dc.description.abstractengBiodiversity is declining rapidly throughout the world. The rate of extinctions matches historical extinction waves and is likely to accelerate even further since two main drivers of biodiversity loss, global warming and nutrient enrichment, are predicted to increase in their impact over the coming decades. These extinctions are not only irreversible, diminishing the astounding diversity of life on our planet, but they also pose a direct threat to the health and wellbeing of humans. Thus, understanding the drivers and consequences of extinctions in existing species communities, and how they are affected by climate change and nutrient enrichment, is of vital importance. In this thesis I examine different aspects of extinctions in food webs, representations of feeding interactions among species in a community. This accounts for the fact that, in nature, species interact and whatever affects one species also affects other species in the same community. Thus, species interactions have to be considered when investigating extinctions. In this thesis I used a dynamic food web model which, based on biological meaningful parameters such as growth, consumption and metabolism, tracks the flow of energy through complex food web structures. To be able to assess species extinctions in changing environments I established a basic extinction risk for species in recent food webs. I found that the extinction risk of species is mainly governed by energy availability and dynamic stability of the population. Consequently, species that are at a high trophic levels, have few prey species that are of similar size bear, the highest intrinsic risk of extinction. I found that the time to extinction for species is determined by its body size and that small species will go extinct earlier than large ones. This implies that in the field the extinctions of small species will be detected earlier, even if the large species are already doomed to die and will go extinct as well. Furhermore, I investigated trophic cascades, which describe the well known positive indirect influence a top species has on the populations of a species two feeding links down by controlling the population of the intermediate species. Many studies on trophic cascades are on isolated food chains since the manipulation of entire species communities is difficult. I compared the top species influence in an isolated chain and in a chain that was embedded in a food web. In isolated three-species food chains the impact of the top on the basal species was always positive, because it controls the population of the intermediate species. Whereas, when embedded in a food web, the top species impact was much more variable and could be both positive and negative. Its strength was determined by the body mass and abundance of both the top species and the basal species. At the example of trophic cascades, this demonstrates that accounting for species interactions in a food web context is important for accurately assessing the indirect effects of one species on another. Warming directly affects growth, metabolism, feeding and death of organisms. Enrichment increases the energy availability in the food web. I account for the temperature dependency of biological rates and show that warming and enrichment interactively affect the dynamics of populations. At low temperatures, increasing energy input leads to increased population oscillations and therefore species extinctions. Warming decreases the flux of energy to higher trophic levels and thus counteracts the destabilizing effect of enrichment. However, with increasing temperatures the metabolism of species increases faster than their ability to consume food. This leads to extinctions due to starvation. These extinctions at high temperatures can be counteracted by enrichment induced higher energy levels. In combination, these two main drivers of global change and biodiversity loss can have both positive and negative effects on population stability. In food webs, predator-prey body mass ratios are an important determinant of species persistence. Large body mass ratios decrease the strength of the interaction and increase species persistence. I found that body-mass ratios, temperature and fertility interactively affect food web connectance, species persistence and link distributions. Body-mass ratios influence the effects of temperature on persistence and determines the interactive effects of temperature and fertility. In food webs in which predator and prey species are roughly of equal size species persistence is increased by warming and reduced by enrichment. In food webs in which predators are substantially larger than their prey persistence is reduced by warming, but can be reduced or increased by enrichment. At high body mass ratios and high temperatures specialist consumers with only few feeding links are more likely to survive than generalist consumers. This influences food web connectance, which is reduced under these conditions. This study shows that the multi-faceted interactions of temperature, fertility and body mass ratios trigger varied responses in complex food webs. However, knowledge of the interactions is a first important step towards disentangling these effects. This thesis elucidates different aspects of extinctions in food webs. It shows that accounting for the complexity of species interactions is necessary to fully apprehend the dynamics within food webs. Looking at undisturbed food webs and ones affected by warming and enrichment helps grasp the effects of global change on species communities. This thesis also identifies the complex interactive effects of drivers of species extinctions. It contributes to the sorely needed understanding of extinctions in complex species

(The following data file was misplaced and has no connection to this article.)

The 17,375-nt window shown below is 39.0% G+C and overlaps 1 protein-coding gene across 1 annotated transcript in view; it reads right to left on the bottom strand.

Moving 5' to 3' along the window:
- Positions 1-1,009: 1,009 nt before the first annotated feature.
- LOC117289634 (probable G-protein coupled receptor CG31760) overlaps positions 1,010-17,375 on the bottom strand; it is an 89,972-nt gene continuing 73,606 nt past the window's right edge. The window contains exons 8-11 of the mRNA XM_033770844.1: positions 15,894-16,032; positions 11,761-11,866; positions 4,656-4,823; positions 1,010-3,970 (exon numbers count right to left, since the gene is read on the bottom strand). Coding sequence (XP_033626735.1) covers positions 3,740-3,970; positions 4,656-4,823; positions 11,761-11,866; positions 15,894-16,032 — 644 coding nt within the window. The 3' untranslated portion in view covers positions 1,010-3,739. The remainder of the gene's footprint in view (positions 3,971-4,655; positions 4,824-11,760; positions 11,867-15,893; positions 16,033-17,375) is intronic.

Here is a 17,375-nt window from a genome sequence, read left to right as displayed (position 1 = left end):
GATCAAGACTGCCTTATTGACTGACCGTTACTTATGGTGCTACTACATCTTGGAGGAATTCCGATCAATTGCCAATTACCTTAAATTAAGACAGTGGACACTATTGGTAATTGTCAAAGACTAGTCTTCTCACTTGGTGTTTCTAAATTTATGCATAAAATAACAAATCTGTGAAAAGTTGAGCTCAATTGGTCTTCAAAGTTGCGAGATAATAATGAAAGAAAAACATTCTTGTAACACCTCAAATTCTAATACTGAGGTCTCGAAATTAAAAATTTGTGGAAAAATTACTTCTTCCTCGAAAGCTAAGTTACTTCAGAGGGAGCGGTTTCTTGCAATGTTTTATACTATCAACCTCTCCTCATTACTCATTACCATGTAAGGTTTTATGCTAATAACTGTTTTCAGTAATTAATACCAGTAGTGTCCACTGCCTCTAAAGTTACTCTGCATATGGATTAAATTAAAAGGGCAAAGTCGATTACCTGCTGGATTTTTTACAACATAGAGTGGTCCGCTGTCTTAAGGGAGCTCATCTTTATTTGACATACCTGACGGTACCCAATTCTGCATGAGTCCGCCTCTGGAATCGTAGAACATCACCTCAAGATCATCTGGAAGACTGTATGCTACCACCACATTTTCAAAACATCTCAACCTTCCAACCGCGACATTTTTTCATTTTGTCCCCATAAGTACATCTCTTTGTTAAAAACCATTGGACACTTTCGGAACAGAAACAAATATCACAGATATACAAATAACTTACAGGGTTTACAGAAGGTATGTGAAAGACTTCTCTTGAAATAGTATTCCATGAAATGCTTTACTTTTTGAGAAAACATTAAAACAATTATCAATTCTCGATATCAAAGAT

dc.contributor.coRefereeScheu, Stefan Prof. Dr.
dc.subject.engfood webs; global warming; extinctions; enrichment; trophic cascadesde
dc.affiliation.instituteBiologische Fakultät für Biologie und Psychologiede
dc.subject.gokfullBiologie (PPN619462639)de